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People today expect to be connected always and everywhere; sometimes it’s hard to believe that there was a world before smartphones and Wi-Fi. In the time since Wi-Fi became ubiquitous in hotels, apartments, and public spaces, it has fueled the evolution of connectivity in a lot of ways. Just like Maslow’s hierarchy of needs, the most basic needs start at the bottom, and you can’t get to the next level without a strong foundation. 

By now, everyone is aware that hotel giant Marriott International announced on Friday a massive data breach that goes back more than four years and may have affected up to 500 million customers worldwide. 

After two years of preparation, the FlyZoo Hotel — a futuristic property that uses interactive technologies to do everything from greet guests to deliver room service — is ready for business. 

Mobile technology is fast becoming central to the entire travel experience. Consumers are increasingly using their smartphones to research trips, book accommodation, check in at the airport, and access their hotel room. But one of the next big roles mobile has to play in the travel process is mobile payment. The idea of an entirely cashless society might still seem some way off, but mobile payment is gaining popularity. As it becomes more widely used, its fast and frictionless nature will bring benefits before, during and after a trip. 

Digital marketing, also known as internet marketing, plays a significant role to boost hotel website traffic and online bookings. Recently, many big announcements were made in the digital industry, for example when Facebook introduced a new video format for marketers, or when Google announced a board core algorithm. If you are a new hotelier and want to stay ahead in the industry, then you should know what’s going on in the hotel digital marketing industry. 
 



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What Is the Secret to Secret Passwords?

06/11/2014
Sadly, according to last year’s Data Breach Investigation Report, the hospitality industry grabbed the top spot for the most data breaches in both 2011 and 2012. Released in April, the results for 2013 show the same ranking. The industry snapshots, aimed at helping organizations understand the anatomy of a data breach and how to best provide protection, offered an in-depth view of the financial services, health care, retail and hospitality sectors. Ranking behind the retail industry is, in my opinion, embarrassing.
   It was interesting that 76 percent of all industry breaches were based on weak or stolen password credentials. That’s why in the Summer 2014 issue of Hospitality Upgrade ("Tips for Password Security That Actually Work") you’ll learn some valuable tips on how to establish a corporate password management program that really works.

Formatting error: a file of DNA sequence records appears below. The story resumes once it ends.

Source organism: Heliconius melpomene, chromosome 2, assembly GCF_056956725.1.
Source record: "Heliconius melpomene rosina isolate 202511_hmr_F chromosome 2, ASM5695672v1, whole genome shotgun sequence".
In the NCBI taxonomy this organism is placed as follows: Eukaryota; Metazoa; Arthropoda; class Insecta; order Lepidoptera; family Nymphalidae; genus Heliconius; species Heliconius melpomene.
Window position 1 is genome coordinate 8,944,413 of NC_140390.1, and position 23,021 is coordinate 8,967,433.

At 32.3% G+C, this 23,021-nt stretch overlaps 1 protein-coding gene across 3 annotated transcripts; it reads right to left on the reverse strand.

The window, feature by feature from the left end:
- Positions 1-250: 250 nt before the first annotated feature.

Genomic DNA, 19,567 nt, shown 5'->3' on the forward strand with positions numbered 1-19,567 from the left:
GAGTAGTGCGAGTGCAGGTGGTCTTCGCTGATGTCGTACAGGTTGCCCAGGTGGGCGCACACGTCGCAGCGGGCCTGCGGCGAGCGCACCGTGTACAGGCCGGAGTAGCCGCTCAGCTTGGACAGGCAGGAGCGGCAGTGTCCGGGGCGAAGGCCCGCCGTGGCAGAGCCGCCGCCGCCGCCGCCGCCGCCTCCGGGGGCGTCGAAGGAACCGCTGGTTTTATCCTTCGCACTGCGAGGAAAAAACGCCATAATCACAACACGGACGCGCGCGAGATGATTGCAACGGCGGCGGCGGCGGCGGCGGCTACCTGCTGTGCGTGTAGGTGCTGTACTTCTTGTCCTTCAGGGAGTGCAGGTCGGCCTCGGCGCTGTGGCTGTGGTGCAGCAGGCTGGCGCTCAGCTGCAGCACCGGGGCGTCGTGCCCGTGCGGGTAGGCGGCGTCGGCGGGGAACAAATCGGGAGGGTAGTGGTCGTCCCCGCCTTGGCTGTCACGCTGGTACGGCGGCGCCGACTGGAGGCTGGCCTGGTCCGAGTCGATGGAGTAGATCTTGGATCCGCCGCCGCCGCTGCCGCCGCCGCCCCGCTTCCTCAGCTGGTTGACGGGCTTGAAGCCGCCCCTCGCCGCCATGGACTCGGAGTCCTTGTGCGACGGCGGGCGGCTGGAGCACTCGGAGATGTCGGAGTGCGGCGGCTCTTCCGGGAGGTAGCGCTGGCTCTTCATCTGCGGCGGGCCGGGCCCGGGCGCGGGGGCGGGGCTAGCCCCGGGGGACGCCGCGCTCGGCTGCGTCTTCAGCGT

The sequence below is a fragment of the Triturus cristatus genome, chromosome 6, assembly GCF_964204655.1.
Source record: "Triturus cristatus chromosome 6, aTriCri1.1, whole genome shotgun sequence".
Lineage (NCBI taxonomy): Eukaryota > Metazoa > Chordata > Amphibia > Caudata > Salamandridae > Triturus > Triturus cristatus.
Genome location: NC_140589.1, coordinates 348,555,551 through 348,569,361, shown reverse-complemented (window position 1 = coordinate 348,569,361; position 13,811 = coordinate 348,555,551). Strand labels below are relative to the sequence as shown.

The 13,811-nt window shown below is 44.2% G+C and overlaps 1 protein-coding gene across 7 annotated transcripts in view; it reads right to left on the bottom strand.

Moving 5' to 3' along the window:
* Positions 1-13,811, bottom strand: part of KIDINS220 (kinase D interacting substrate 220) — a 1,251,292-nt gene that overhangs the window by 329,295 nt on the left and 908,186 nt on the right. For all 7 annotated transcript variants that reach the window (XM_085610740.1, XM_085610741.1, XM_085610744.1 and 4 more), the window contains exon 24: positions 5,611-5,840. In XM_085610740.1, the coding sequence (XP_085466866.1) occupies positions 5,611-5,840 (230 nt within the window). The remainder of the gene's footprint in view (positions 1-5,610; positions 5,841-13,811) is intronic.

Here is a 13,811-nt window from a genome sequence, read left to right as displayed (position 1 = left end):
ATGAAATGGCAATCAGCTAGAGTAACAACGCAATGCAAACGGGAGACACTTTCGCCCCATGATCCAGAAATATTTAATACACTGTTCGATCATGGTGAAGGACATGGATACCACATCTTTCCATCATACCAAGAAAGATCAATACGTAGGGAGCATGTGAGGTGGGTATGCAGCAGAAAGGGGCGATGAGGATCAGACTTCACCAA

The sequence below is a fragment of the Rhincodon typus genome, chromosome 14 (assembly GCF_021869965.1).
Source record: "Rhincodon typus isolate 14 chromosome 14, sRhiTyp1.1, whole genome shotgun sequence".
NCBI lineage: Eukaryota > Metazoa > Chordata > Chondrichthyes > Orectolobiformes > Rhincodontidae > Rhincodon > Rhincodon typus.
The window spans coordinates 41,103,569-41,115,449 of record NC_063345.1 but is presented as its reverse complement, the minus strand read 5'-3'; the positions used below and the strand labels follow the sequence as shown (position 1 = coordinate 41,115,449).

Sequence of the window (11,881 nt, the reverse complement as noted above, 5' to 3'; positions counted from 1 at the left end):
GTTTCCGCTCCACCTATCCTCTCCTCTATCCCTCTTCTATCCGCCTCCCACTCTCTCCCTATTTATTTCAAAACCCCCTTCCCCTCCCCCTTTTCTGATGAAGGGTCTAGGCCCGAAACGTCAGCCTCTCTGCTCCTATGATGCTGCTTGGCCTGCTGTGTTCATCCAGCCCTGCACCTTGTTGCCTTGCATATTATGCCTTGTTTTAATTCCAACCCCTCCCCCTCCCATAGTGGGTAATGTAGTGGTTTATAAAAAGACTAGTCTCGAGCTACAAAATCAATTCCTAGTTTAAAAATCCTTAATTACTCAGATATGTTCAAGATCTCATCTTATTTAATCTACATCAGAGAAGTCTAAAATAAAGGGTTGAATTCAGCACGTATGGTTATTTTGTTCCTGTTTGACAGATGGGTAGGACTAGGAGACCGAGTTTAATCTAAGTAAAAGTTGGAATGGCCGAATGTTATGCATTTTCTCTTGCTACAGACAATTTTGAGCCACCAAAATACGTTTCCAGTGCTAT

The article covers the problems and solutions around the use and misuse of multiple passwords; how to compose hard-to-guess passwords; the importance of non-Latin passwords; changing and reusing passwords; the art and science of keeping passwords secret; intruder detection and lockout; synchronizing passwords and the latest in single sign-on; user authentication; and IT support for forgotten and locked out passwords.
 
   A strong password management program also should include the ability to shut down passwords when people leave. Over half of the insiders committing sabotage (think Edward Snowden in a waiter’s outfit) were former employees taking advantage of old accounts that were never closed.
 
One portion of the upcoming article on “Tips for Password Security That Actually Work” provides insight into the 25 worst passwords of 2013 courtesy of Splashdata, who measures them. Last year, “123456” dethroned “password” as the No. 1 password in use. My personal favorites were “iloveyou” (ranked 9th); “letmein” (very clever and ranked No. 14); “photoshop” (ranked No. 15, thank you Adobe); “monkey” (which dropped dramatically from No. 6 to No. 17—but is so random I question why it made the list in the first place); and my personal favorite “princess” (coming in at No. 22. That one might have ranked higher but I made my daughter stop using it…).
 
Read the article, “Tips for Password Security That Actually Work,” in the upcoming Summer issue of Hospitality Upgrade, due out June 18.
 

Verizon Data Breach Investigation Report 2013

  • 76% of network intrusions exploited weak or stolen credentials
  • Over 50% of the insiders committing sabotage were former employees taking advantage of old accounts.
  • Unapproved hardware (such as handheld card skimmers and personal storage devices) accounts for 41% of the cases of misuse in the report.
  • It wasn’t IT-savvy developers and administrators that were responsible for
    most data breaches, but customer service staff (like cashiers and call center
    employees) and end users. 
  • Administrators came third, but in 60% of the cases, their involvement was accidental. 47% came from customer service (call centers and cashiers)
 Hospitality and Foodservices
  • This industry has been particularly vulnerable to data breaches, and for the past two years has had more breaches than any other industry. This remains true for 2013.
  • The POS systems, which are needed to process payment transactions, have proven to be easy targets for organized criminal groups.
  • This industry, more so than any other, should emphasize preventive actions.
 
 
About The Author
Ryan Ward
Chief Security Officer
Avatier Corporation


 
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